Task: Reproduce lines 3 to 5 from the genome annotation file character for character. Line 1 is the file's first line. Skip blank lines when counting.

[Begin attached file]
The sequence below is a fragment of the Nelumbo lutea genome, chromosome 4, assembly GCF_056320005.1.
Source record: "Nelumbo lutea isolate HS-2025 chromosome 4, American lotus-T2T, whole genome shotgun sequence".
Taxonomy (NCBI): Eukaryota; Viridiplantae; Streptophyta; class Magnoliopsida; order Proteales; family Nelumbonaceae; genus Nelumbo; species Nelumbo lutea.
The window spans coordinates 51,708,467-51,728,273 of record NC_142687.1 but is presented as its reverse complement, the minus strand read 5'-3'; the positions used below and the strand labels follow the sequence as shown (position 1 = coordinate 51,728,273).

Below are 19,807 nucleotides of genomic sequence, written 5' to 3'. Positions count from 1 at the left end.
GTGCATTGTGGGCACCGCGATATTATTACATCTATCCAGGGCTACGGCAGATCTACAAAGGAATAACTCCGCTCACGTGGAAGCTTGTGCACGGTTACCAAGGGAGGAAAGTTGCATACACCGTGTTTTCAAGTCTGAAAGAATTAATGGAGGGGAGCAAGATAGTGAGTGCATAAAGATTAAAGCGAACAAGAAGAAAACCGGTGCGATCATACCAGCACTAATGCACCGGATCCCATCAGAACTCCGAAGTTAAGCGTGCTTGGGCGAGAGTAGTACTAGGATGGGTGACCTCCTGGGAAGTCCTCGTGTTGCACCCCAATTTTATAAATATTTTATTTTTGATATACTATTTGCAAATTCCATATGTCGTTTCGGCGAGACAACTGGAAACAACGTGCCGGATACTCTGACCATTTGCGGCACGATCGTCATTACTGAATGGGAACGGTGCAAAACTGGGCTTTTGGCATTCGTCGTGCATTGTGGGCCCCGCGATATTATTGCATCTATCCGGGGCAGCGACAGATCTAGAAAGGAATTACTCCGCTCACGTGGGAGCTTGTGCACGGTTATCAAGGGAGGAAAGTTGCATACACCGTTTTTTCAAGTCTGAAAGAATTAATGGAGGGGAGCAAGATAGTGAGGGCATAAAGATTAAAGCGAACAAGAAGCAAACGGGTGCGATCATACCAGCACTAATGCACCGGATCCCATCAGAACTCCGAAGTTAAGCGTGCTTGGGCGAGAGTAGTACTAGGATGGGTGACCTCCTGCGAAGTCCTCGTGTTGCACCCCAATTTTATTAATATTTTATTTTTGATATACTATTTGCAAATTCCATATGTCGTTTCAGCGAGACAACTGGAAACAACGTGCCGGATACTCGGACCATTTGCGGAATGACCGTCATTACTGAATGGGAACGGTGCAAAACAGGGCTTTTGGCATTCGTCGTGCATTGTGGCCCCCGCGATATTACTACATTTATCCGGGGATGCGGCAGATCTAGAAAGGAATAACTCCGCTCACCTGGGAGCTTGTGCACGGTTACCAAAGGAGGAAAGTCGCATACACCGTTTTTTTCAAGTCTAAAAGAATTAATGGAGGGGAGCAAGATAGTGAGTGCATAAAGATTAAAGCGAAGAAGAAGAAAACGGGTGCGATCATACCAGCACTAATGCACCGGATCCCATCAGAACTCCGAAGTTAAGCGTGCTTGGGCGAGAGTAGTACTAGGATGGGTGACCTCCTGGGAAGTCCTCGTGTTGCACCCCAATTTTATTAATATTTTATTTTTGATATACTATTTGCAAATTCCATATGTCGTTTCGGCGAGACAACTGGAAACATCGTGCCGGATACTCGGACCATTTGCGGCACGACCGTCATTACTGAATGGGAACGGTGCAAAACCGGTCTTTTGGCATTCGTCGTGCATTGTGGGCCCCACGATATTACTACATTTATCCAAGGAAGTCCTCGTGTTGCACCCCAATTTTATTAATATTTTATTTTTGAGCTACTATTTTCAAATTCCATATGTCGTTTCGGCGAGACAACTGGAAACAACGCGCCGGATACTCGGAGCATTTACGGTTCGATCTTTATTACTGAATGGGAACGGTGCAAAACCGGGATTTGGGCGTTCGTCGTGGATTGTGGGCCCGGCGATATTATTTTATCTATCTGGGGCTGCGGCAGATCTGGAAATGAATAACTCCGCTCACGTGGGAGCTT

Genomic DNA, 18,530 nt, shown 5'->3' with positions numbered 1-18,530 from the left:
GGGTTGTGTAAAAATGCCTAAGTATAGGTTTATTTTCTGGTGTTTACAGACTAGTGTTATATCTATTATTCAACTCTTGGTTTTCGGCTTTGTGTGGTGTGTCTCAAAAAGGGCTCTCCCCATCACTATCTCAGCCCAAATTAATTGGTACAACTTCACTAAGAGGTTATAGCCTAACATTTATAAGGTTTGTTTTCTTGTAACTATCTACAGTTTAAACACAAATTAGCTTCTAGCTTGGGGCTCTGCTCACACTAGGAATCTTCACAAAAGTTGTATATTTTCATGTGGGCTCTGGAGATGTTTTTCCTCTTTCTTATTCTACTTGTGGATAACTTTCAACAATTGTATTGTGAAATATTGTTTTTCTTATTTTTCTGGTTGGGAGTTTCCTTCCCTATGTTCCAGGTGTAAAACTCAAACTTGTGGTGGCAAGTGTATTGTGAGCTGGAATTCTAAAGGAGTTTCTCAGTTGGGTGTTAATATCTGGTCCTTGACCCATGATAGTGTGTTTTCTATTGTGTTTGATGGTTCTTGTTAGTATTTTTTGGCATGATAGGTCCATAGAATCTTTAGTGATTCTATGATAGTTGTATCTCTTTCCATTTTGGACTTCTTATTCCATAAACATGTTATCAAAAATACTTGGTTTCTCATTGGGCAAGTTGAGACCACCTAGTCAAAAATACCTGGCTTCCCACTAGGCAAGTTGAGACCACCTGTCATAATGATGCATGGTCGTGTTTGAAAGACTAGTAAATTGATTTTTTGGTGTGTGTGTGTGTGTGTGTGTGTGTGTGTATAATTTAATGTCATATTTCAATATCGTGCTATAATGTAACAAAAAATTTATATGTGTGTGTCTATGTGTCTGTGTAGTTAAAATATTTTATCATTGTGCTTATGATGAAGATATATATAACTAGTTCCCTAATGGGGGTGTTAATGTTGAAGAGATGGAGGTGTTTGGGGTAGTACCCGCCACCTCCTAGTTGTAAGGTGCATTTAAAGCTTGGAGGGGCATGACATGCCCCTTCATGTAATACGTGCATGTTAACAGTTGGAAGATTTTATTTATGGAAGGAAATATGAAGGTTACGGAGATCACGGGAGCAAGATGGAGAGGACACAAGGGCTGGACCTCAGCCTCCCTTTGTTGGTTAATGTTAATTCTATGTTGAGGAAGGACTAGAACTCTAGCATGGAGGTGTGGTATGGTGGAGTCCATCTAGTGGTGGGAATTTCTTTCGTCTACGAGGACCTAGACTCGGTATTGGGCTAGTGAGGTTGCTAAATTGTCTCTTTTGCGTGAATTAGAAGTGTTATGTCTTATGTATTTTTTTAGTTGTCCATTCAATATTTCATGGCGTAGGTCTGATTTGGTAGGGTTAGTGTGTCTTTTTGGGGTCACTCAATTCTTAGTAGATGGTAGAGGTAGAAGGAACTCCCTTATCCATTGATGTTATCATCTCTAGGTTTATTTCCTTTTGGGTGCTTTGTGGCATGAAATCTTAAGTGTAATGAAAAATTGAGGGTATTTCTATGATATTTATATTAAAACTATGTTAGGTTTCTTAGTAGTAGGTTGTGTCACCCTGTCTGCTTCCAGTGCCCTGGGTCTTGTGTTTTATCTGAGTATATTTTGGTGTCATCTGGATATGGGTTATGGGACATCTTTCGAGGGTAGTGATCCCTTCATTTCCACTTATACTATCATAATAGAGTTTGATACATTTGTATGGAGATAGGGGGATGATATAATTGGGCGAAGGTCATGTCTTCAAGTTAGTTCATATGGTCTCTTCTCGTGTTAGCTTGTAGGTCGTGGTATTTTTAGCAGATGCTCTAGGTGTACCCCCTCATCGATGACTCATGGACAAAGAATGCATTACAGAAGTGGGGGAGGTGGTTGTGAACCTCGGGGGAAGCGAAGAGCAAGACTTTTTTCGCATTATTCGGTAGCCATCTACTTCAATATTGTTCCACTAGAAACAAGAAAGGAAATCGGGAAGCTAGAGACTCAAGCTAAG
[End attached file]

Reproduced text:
Taxonomy (NCBI): Eukaryota; Viridiplantae; Streptophyta; class Magnoliopsida; order Proteales; family Nelumbonaceae; genus Nelumbo; species Nelumbo lutea.
The window spans coordinates 51,708,467-51,728,273 of record NC_142687.1 but is presented as its reverse complement, the minus strand read 5'-3'; the positions used below and the strand labels follow the sequence as shown (position 1 = coordinate 51,728,273).

Below are 19,807 nucleotides of genomic sequence, written 5' to 3'. Positions count from 1 at the left end.